Pop culture obsessives writing for the pop culture obsessed.
Pop culture obsessives writing for the pop culture obsessed.

Selfie: “Pilot”

Illustration for article titled Selfie: “Pilot”

First things first: Selfie has a lot of problems. It’s hard to judge a show based on just the pilot, and harder still with a sitcom like Selfie, which is trying to establish months of backstory in a few short strokes. But all the caveats in the world can’t hide the fact that Selfie is mess—much like its protagonist, Eliza Dooley, played by Scottish actress Karen Gillan attempting an American accent. The point of the show is that Eliza is a problem. Where Selfie gets confused, very quickly, is in determining exactly how Eliza is a problem. At least part of it is that she has “loose sexual morals,” which in sitcomland is somehow considered a character flaw. Some other part of it is that Eliza is always on her phone; a third part is that she doesn’t ask people in her office how well they slept the night before; a fourth is that she seems to care about looking good.

Selfie is so eager to paint Eliza as the laughable idiot of the show that it quickly becomes outright offensive, making broad assumptions about people who spend a lot of time on the Internet or dress well or want to have sex with men. And by people, I mean “women”; Selfie spends a lot of its pilot episode focused on a man telling a woman the many ways in which she has erred against the patriarchy. In fact, Henry, the man in question, creates an impromptu spoken-word rhyme just to belittle Eliza’s choices as much as possible. (You know, like the rain in Spain.)

Selfie is funny, but it’s oddly unsympathetic towards its main character. What Selfie should be is the TV version of Legally Blonde, except, you know, Internet Redhead. But no: Instead of Elle Woods’ charmed success, viewers of Selfie watch as a man tells a woman that all the things women are told to do, daily, by advertising and the media and men and other women, are wrong, and make her a bad person. This, even though Eliza is introduced as the best employee in sales—surely self-absorption is a useful quality when shilling nasal spray? The way she’s treated in Selfie is so obviously patronizing and unnecessarily shaming that it’s tempting to write off the whole show as half-baked.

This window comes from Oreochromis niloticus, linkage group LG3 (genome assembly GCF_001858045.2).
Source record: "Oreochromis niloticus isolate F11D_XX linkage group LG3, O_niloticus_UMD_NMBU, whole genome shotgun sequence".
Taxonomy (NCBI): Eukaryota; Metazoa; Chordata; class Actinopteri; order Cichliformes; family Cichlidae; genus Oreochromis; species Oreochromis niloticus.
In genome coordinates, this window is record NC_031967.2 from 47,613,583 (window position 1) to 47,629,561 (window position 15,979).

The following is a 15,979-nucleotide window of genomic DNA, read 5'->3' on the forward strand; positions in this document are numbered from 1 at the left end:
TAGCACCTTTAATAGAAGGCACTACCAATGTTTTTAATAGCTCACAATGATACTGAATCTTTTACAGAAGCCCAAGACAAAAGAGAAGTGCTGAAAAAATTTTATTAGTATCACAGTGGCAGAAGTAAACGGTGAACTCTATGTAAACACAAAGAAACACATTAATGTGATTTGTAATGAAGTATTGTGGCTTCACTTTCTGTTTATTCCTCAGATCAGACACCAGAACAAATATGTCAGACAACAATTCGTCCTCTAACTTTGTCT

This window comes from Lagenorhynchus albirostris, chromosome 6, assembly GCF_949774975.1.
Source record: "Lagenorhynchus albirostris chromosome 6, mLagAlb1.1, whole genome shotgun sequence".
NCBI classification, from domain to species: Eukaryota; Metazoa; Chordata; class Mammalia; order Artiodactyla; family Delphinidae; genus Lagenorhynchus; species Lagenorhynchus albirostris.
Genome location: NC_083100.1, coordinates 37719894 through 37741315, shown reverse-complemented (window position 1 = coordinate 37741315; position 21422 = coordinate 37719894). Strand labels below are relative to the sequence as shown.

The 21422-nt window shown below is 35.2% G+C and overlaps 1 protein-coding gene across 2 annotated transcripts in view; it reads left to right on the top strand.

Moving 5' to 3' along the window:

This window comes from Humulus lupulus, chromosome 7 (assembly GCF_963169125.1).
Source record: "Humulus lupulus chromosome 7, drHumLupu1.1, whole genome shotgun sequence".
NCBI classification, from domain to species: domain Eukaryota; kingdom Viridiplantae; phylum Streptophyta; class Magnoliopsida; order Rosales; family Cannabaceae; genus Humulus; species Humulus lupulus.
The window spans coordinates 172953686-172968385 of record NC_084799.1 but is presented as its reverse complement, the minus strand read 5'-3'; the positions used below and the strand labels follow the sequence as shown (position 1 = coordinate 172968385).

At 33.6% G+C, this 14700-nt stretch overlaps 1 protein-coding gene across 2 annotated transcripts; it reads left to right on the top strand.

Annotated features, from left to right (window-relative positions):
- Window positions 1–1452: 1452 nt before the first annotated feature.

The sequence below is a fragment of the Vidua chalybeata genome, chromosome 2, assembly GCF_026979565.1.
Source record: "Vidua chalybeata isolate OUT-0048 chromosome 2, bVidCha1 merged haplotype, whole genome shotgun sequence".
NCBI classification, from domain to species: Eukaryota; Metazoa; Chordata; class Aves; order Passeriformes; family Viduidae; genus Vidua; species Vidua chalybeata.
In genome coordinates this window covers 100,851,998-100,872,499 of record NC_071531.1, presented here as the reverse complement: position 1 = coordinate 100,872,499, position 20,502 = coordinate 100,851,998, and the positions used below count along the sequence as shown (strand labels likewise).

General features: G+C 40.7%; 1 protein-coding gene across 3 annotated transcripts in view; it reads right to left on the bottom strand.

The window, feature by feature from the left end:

Weirdly, though, Selfie has a lot of potential, and that comes primarily in the form of Gillan, who won’t let the show browbeat and patronize her quite that much. Her Eliza is sharp and vulnerable, pretty and messy, clueless and cued-in, and as a result she is a lot of fun to watch. She’s modeled on George Bernard Shaw’s Eliza Doolittle, whose My Fair Lady incarnation was interpreted on the stage and then the screen by Julie Andrews and Audrey Hepburn, respectively. And though she doesn’t have the cockney accent (more’s the pity), she’s got the slapdash charm of her predecessors. A lot of Selfie’s capacity for success lives and dies on Gillan’s ability to sell her character, and though the pilot is scattered, she works, even when her own voiceover is berating her for some perceived slight.

The rest of the success comes from Gillan’s co-lead, John Cho, who plays the the Pygmalion to her Galatea—named Henry, of course. And though Henry gets to play the part of the stuffy status quo in the pilot, by the end of it, the pilot undercuts his personality a bit. Just a smidge, really—his ex-girlfriend called him “un-fun” on his blog, and he doesn’t call his mom enough—but it’s enough that Selfie begins to morph from a top-down transformation story into a show that could be about a particular relationship where both members are attempting to be better people.